Radio's Leadership Shake-up
Why are the big bosses moving on?
As we approach the end of the year, there’s a wave of people choosing to leave the radio industry.
At the BBC, many local radio Managing Editors have taken voluntary redundancy, the Director of Audio and Education, James Purnell is off and at Global, their Chief Strategy Officer, Will Harding is leaving too.
Many of these changes are aftershocks from the earthquake of change that’s happening to radio and the media sector.
At the BBC they’re facing budget cuts as they lose income associated with Over 75s, declining licence fee and Studios revenue. A cross-BBC voluntary redundancy process is currently underway. For many considering taking the money there’s also an upcoming move to reduce the maximum payout from £150k to £95k. So taking the cash now, for many long-serving employees, means getting an extra £50k for the retirement pot.
Reading between the lines, you can see why eight BBC Local Radio Editors stepped down and then BBC London’s David Robey did too.
Upstairs, James Purnell is off to become President and Vice-Chancellor of the University of Arts London, after seven and half years at the BBC. James, an ex-Labour Minister, is said to have always had his eyes on the DG’s Chair (though I imagine he knew his political involvement would make that unlikely).
With Tim Davie’s arrival in that chair, his own re-structure meant that the Ex-Co - the executive committee of people that report to him was shrunk. And as part of that the Director of Radio and Education got bumped from the top table. You could understand why those two things might encourage someone to look in other directions.
Perhaps if you did still have an eye on being Director General one day, leaving the Corporation would give you a better shot at it later, rather than hanging around and hoping that an unexpected event hits the current incumbent.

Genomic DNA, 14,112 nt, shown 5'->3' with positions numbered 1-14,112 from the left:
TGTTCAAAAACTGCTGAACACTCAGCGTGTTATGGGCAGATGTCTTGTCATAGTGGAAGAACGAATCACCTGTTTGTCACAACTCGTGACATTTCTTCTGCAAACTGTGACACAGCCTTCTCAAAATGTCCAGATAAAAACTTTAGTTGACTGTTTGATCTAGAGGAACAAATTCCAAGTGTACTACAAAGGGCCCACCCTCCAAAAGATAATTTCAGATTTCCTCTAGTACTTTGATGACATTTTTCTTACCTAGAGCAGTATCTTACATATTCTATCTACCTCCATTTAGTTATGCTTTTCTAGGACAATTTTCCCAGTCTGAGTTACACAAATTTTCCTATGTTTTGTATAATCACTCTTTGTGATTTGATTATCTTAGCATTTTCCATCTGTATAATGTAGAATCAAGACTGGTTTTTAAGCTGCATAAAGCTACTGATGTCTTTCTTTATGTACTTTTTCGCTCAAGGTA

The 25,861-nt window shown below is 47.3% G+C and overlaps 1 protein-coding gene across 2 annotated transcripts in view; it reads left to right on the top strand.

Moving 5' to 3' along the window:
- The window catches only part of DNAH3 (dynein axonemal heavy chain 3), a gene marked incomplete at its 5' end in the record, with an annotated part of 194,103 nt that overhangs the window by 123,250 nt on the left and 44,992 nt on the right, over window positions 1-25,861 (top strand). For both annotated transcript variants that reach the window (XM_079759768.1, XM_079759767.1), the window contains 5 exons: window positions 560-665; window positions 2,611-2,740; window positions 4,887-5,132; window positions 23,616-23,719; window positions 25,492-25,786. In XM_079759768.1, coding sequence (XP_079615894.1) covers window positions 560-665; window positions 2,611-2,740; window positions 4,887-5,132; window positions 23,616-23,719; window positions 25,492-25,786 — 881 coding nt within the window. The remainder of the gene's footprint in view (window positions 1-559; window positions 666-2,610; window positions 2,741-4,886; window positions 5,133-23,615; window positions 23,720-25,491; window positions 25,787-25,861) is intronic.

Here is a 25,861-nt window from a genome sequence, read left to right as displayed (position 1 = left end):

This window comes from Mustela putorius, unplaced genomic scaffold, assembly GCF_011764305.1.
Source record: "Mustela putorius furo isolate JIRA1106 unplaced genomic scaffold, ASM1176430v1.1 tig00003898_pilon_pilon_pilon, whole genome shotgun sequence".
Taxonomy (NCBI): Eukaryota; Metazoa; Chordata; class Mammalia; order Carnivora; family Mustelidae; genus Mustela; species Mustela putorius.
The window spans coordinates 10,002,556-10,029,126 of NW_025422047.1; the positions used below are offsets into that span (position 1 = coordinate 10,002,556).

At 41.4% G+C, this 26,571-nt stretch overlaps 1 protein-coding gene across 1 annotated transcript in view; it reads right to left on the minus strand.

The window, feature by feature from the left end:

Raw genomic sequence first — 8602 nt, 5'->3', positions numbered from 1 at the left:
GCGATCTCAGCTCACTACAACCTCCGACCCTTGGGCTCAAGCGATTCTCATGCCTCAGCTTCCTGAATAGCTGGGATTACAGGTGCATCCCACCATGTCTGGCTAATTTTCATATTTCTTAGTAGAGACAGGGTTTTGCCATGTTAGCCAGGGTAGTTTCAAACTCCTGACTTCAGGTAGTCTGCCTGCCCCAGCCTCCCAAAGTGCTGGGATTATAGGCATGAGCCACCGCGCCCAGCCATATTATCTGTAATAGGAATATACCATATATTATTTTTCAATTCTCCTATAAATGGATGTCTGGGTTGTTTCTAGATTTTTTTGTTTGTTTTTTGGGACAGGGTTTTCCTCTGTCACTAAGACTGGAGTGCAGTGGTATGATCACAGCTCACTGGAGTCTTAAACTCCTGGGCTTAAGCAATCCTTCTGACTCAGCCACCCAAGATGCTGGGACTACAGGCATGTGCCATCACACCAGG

Whoever’s at the top of BBC Radio always gets a mixed response from the troops. The Director’s job is to ensure the Division does well in the internecine internal battles, is well positioned for the future whilst not going wrong day to day. These sometimes conflicting elements aren’t always visible by the front-line staff.
What has been successful for James is the establishment of BBC Sounds as a core part of BBC Radio’s future. It has definitely not been an easy journey. There’s been overcoming initial entrenched views by those that profit from the status quo; having to work with another division - Engineering, with their own beliefs and priorities - to get the product out the door, then iterated; plus the challenge of demonstrating to consumers, particularly young ones, that it’s something they should use - and there’s new content that they might like.
Overall though, I think BBC Sounds has reached the vital level in any large organisation - that it’s established enough to stop someone new killing it off.
There’s plenty of room for growth (and product development) but it has finally been adopted by the stations and their drumbeat of promotion has seeped into the consciousness of consumers.
The big question is what they do post-Purnell? The boss is now Charlotte Moore - the BBC’s Director of Content, does she hire a Director of Radio or does she take the head of Pop (Lorna Clarke), perhaps a new super-Head of Speech, alongside someone that runs production and policy as direct reports? I’d hope that Radio still had someone that could think strategically, rather than the siloing of the operations.